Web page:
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Workshop 1: A Practical Approach to Aeroallergen Identification Estelle Levetin, PhD How to Set Up a Sampling Station.

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Presentation on theme: "Workshop 1: A Practical Approach to Aeroallergen Identification Estelle Levetin, PhD How to Set Up a Sampling Station."— Presentation transcript:

1 Workshop 1: A Practical Approach to Aeroallergen Identification Estelle Levetin, PhD How to Set Up a Sampling Station

2 Learning Objectives and Disclosure Information Upon completion of this workshop, participants should be able to: Set up a sampling station to collect airborne pollen and fungal spore Recognize the most common types of pollen found in the atmosphere Recognize the most common types of fungal spores found in the atmosphere No conflicts to disclose

3 Aerobiological Sampling Sampling plan or objective Choosing samplers: Rotorod, Burkard Spore Trap, Lanzoni, Krammer-Collins, Allergenco Location One day head or 7 day head for Burkard Preparing the samples Slide Analysis and Identification Data Analysis

4 Sampling Objective Pollen only or both pollen and spores Sampling frequency  7 days a week  5 days a week  3 days a week Time commitment

5 Rotorod Samplers

6 Models most often used by allergists have retracting rods for intermittent operation Standard is 10% sampling time Head rotates at 2400 rpm Leading edge of rod coated with grease Pollen and spores impacted on greased surface Efficient for pollen and spores >10  m

7 Rotorod Samplers

8 Older Model Rotorod Sampler

9 Rotorod Analysis Collector rods placed in a special adapter for microscopic examination Rods stained with Calberla’s pollen stain Entire surface of each rod counted unless pollen/spore load very high (then a subset of the surface is analyzed) Atmospheric concentrations determined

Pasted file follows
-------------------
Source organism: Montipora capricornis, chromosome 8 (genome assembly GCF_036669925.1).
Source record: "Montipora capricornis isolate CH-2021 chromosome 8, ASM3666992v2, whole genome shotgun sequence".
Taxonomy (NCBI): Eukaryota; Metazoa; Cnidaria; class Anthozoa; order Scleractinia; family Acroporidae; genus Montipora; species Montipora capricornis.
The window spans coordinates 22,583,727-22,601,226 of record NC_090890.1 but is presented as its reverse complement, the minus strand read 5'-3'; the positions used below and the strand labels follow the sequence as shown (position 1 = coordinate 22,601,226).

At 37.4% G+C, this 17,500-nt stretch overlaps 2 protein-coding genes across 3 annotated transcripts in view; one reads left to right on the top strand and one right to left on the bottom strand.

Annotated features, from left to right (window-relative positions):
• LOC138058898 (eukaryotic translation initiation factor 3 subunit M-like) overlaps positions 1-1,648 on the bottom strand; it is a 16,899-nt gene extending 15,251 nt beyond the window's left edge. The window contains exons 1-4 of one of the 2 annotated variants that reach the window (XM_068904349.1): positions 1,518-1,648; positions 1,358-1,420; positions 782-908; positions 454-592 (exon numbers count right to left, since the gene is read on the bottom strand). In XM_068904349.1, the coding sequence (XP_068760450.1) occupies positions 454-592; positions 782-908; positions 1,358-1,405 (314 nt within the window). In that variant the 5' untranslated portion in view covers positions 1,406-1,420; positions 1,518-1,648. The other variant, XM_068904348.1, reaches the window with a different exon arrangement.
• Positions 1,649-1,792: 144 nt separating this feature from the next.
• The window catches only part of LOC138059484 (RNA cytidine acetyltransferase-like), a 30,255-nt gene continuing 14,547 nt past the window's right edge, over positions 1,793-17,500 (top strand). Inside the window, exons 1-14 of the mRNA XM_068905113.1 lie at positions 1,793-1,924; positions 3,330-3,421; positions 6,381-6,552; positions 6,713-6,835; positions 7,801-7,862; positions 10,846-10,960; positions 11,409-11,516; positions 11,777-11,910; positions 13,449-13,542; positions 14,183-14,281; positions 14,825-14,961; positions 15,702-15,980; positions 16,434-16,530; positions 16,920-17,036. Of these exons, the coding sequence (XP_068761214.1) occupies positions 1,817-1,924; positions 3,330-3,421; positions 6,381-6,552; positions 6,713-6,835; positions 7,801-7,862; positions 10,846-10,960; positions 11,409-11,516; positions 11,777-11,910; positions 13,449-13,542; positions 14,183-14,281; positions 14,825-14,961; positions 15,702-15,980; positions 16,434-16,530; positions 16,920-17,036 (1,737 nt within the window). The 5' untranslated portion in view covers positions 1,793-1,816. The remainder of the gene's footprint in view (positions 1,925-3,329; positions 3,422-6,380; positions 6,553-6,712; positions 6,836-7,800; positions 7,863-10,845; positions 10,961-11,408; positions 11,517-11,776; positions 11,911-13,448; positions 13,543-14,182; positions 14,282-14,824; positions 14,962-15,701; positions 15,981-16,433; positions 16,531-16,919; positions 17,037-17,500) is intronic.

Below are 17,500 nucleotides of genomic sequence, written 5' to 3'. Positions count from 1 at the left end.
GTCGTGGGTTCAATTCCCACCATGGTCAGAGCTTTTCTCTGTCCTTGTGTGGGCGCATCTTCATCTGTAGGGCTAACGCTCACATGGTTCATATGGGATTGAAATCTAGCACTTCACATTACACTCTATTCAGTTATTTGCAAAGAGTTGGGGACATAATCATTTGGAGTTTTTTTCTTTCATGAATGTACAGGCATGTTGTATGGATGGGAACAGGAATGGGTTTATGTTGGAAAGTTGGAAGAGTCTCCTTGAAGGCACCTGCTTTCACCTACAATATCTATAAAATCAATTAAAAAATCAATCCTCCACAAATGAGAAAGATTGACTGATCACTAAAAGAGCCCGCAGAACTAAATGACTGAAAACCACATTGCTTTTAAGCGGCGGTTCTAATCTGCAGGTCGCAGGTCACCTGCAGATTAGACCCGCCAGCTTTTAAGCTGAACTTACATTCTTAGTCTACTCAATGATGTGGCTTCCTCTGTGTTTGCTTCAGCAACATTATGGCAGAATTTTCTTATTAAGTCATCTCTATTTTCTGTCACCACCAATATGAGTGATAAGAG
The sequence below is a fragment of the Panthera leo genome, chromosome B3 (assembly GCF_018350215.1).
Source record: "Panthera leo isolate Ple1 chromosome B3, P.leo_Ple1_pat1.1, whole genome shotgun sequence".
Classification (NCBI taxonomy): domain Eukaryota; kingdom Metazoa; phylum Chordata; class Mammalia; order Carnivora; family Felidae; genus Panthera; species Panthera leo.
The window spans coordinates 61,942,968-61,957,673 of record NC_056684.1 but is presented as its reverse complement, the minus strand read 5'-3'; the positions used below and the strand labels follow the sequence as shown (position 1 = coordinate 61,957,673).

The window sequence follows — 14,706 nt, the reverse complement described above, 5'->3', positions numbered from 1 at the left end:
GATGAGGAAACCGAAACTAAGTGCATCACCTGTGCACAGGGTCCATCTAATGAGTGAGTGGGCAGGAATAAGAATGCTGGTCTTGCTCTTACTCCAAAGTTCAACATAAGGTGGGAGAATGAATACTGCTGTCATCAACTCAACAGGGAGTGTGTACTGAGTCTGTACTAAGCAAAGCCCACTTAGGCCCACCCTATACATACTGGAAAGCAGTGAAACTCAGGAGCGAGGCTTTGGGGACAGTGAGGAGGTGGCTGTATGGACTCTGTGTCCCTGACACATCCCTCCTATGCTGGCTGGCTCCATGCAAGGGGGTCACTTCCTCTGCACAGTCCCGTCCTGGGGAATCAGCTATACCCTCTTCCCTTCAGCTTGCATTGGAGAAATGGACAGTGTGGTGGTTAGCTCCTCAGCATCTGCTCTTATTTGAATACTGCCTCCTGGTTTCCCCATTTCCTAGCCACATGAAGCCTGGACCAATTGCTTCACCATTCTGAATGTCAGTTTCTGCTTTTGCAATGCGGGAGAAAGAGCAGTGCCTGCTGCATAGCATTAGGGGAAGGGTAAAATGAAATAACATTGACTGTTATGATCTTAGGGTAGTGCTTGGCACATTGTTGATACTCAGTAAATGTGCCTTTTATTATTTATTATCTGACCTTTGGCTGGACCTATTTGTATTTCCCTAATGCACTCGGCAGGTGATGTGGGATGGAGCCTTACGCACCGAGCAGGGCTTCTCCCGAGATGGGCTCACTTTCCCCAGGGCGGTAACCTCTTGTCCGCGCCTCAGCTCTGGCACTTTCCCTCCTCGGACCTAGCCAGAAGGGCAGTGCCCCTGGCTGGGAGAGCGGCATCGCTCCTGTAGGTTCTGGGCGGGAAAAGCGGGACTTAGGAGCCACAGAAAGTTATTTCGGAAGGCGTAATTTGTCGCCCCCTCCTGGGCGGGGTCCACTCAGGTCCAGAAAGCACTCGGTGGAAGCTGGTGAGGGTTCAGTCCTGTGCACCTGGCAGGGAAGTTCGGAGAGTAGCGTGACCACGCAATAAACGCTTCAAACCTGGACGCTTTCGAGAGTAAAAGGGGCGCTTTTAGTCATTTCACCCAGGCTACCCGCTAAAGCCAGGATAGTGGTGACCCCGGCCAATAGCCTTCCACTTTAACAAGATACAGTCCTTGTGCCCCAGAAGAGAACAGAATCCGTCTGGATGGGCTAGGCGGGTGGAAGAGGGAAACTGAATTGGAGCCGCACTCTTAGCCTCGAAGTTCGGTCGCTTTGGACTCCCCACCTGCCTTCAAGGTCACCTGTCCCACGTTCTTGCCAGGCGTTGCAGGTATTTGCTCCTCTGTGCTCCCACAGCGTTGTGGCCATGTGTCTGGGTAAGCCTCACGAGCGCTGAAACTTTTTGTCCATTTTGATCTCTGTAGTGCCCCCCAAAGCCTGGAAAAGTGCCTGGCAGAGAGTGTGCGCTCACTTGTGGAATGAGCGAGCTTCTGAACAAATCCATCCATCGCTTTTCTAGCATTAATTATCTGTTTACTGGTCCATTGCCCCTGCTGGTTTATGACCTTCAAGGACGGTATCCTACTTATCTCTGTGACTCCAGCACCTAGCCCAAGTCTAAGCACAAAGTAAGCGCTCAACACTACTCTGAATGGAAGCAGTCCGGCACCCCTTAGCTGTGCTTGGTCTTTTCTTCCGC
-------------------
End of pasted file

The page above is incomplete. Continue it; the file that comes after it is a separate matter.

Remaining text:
10 Rotorod Calculations C = N / V C is concentration, N is the total number of pollen or spores counted on both rods, V is the volume of air sampled by the rods V = Rod area (m 2 ) x D x  x RPM x t Rod area = width of rod (1.52 mm = m) x length of the rod (23 mm = 0.023m) x 2 (both rods), D is the diameter of the Rotorod head (8.5 cm = 0.085m), RPM is 2400, t is minutes sampled per day With a 5% sampling time (72 min) V = m 3 Concentration = N/3.226 m 3 With a 10% sampling time (144 min) V = m 3 Concentration = N/6.452 m 3

11 Hirst Spore Trap Burkard Spore Trap Lanzoni Spore Trap Kramer-Collins Spore Trap Allergenco

12 Burkard Spore Trap

13 Lanzoni VPPS Sampler

14 Allergenco – Samplair MK-3

15 Advantages of Burkard Spore Trap High efficiency down to less than 5  m – Allows for greater accuracy for small fungal spores Time discrimination – Permits analysis for diurnal rhythms Permanent slides for future reference

16 Location Roof of a building - ideal 3 to 6 stories above ground (30 to 60 ft) Not close to overhanging vegetation Air flow not obstructed by nearby buildings or other structural features

17 Burkard 7-day sampler head Standard is the 7-day sampling head Sampler drum mounted on 7-day clock Drum moves by orifice at 2 mm per hr Melenex tape mounted on drum and greased (Lubriseal, High Vacuum Grease, other) Air is brought in at 10 l/min and impacts on greased Melenex tape Drum changed each week

18 Seven Day Sampling Head

19 Processing the 7-day drum Melenex tape removed from drum Tape cut into seven 24 hour segments each 48 mm long Segments mounted on microscope slides in 10% gelvatol (polyvinyl alcohol) and dried Glycerin-jelly mounting medium added and a 50 mm cover slip Mounting medium contains pollen stain - either basic fuchsin or phenosafarin

20 Melenex tape on cutting board

21 One-day sampling head Alternate head is the 24 hour head Standard glass microscope slide is greased and placed on the head  Alternatively Melenex tape can be fixed on the slide and greased Slide is changed daily, carrier realigned Mounting medium with stain and coverslip are added